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Thinking Torah

Rav Alex Israel -


Past, Present and Future:

- Some musings on the mitzva of re-telling the Exodus.


The story of Yetziat Mitzrayim - the Exodus - is one that we tell again and again, year by year. In fact, when we “tell” this story, we are encouraged not simply to superficially relate the bare details of the Exodus, but rather to immerse ourselves in the details, the emotions, the associated symbols and Halakhot of the event that we know as Yetziat Mitzrayim. “Kol Hamarbeh lesapper, harei zeh meshubach,” states the Haggada; we simply cannot get enough of this story! And the question is, quite obviously, why? Or maybe, better put, to what purpose? - What do we expect to achieve by telling - once again - this familiar epic tale? What is it meant to do for us? for me?


Now clearly, this is just the sort of question that would be worthwhile to raise at your Seder. The Seder is quite a fantastic ceremony. It draws upon the power of story-telling, the togetherness of family, the sense of surprise (afikoman) and playfulness, role-play (leaning), culinary symbols (wine, Matza, Marror), the art of intellectual curiosity (Questions and answers), the familiar songs, and let us not forget the innocence and appeal of children (who is saying Ma Nishtana this year?) Yes - we do not miss a trick in passing over this national narrative to those who experience this eclectic ritual. But again - what is it for?


So we can suggest some answers. See what your friends and relatives come up with when you discuss this at your Seder.


But one phrase always comes to mind when discussing this particular point. It comes from the Mishna in Pesachim 10:4 (1):




What is indicated by this phrase? That somehow, the focus of the Seder is not intellectual, but rather experiential. A person must view himself as if he came out of Egypt. On this night, we are being asked to connect in a most personal, most primal way with the events of the Exodus and the energy which animated that momentous happening. What does this imply for us?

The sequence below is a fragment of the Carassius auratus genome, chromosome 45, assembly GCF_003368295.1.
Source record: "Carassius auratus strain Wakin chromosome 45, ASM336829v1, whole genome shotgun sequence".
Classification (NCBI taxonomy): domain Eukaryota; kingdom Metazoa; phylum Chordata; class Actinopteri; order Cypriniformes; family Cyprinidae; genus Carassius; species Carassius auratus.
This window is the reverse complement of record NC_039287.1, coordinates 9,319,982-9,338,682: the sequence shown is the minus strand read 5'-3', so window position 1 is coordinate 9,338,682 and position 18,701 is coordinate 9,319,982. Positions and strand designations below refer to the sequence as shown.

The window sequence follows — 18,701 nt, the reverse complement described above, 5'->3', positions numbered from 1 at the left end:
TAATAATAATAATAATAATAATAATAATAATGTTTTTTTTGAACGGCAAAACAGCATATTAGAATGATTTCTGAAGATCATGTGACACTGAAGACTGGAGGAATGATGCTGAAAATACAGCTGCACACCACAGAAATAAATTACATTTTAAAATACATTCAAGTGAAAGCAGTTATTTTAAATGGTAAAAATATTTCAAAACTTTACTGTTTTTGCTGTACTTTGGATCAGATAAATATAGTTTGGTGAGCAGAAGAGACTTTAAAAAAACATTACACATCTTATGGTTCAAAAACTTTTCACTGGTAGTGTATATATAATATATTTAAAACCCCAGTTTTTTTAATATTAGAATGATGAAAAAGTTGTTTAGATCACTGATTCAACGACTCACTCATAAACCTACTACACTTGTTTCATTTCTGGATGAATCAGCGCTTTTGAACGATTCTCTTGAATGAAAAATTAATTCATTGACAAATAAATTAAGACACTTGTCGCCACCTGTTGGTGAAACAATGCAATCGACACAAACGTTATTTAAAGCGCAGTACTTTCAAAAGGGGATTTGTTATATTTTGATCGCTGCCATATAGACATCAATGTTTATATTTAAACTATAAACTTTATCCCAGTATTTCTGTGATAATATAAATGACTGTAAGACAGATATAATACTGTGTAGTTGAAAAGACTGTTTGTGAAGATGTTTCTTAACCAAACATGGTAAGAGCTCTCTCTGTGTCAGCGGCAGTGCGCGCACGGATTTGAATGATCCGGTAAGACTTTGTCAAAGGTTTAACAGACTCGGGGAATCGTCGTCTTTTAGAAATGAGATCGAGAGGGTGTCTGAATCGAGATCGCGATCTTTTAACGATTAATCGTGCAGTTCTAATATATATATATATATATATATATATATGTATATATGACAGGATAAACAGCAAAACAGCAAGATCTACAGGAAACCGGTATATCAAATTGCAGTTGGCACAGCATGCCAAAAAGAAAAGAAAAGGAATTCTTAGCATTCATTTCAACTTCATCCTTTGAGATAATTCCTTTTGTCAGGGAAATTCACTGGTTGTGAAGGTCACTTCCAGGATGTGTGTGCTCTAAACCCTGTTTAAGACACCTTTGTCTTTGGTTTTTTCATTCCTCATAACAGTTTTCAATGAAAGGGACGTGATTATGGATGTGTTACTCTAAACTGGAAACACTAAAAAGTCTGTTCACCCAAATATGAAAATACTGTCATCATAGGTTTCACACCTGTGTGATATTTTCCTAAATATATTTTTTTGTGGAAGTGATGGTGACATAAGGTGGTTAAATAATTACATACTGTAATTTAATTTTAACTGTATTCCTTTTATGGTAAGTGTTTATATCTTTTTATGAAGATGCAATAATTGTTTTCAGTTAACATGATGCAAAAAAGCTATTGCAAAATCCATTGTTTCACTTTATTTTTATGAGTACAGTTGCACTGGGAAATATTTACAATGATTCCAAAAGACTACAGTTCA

It would seem that there are two very clear models which one could adopt:


1. From the present into the past: To re-live the past, to give the Seder participant the feeling that he has actually been in Egypt, experienced the harsh slavery and emerged triumphant in freedom. Here, the aim would be to somehow simulate the past and to give each and every Jew, a taste of the Exodus itself, to be sent back in time.


2. But there is another option: to bring the Exodus up-to-date. The question here would be not as to whether I can re-experience the Exodus. The question is whether “I came out of Egypt.” Have I learned the lessons of the Exodus, have I internalised its power, its vision? Here the Exodus is going to be applied to the contemporary reality, so that we can ask the questions of the Exodus about our world today, here and now. In this model, we do not travel back in time. The past travels forward to partake in our age with its timely challenges and problems.


Let us appreciate that the difference here is not simply cosmetic. These two views should radically alter the type of discussions that we will be having at our Seder! Are we to talk about the uniqueness of the Israelite community back then, in Egypt (“melamed shehayu metzuyanim sham” - from the Haggada) or are we to talk about contemporary Jewish rates of assimilation? Are we to talk about the notion of Jewish peoplehood and responsibility then, or now? Are we to discuss slavery in terms of bricks, mortar and pyramids, or are we to focus on that which binds us and frees us in today’s FREE-speech, FREE-market world, fast-moving, internet world? Should we be talking about the contemporary problems of poverty, crime and inner-city decay, or should we be studying ancient Egypt, miracles, plagues and Pascal Lambs? Is the question whether the Israelites were headed for Sinai, or whether we are orientated towards Sinai?


Are we to read the present in the light of the past, or to read the past in the light of the present? What does it mean to “view ourselves as if we came out of Egypt” and how does this impact upon our experience of Mitzvat Sippur Yetziat Mitzrayim?


“VEHI SHE’AMDA - And it is this which stood for our forefathers AND FOR US”


“ASHER GA”ALANU - Who redeemed US and our forefathers ... KEIN HASHEM ELOKEINU YAGIEINU LEMOADIM UL'RGALIM ACHERIM …S'MECHIM BEVINAYAN IRECHA VESSASIM BE'AVODATECHA … may God bring us forth to a different type of festival in which we take part in the pilgrimage to Jerusalem, in a state of peace, rejoicing in the rebuilding of God's city, happy in His service, bringing our festive sacrifices and the Korban Pesach…singing a new song of our redemption…”


Who comes first? Our forefathers or us? The redemption of the present or that of the past?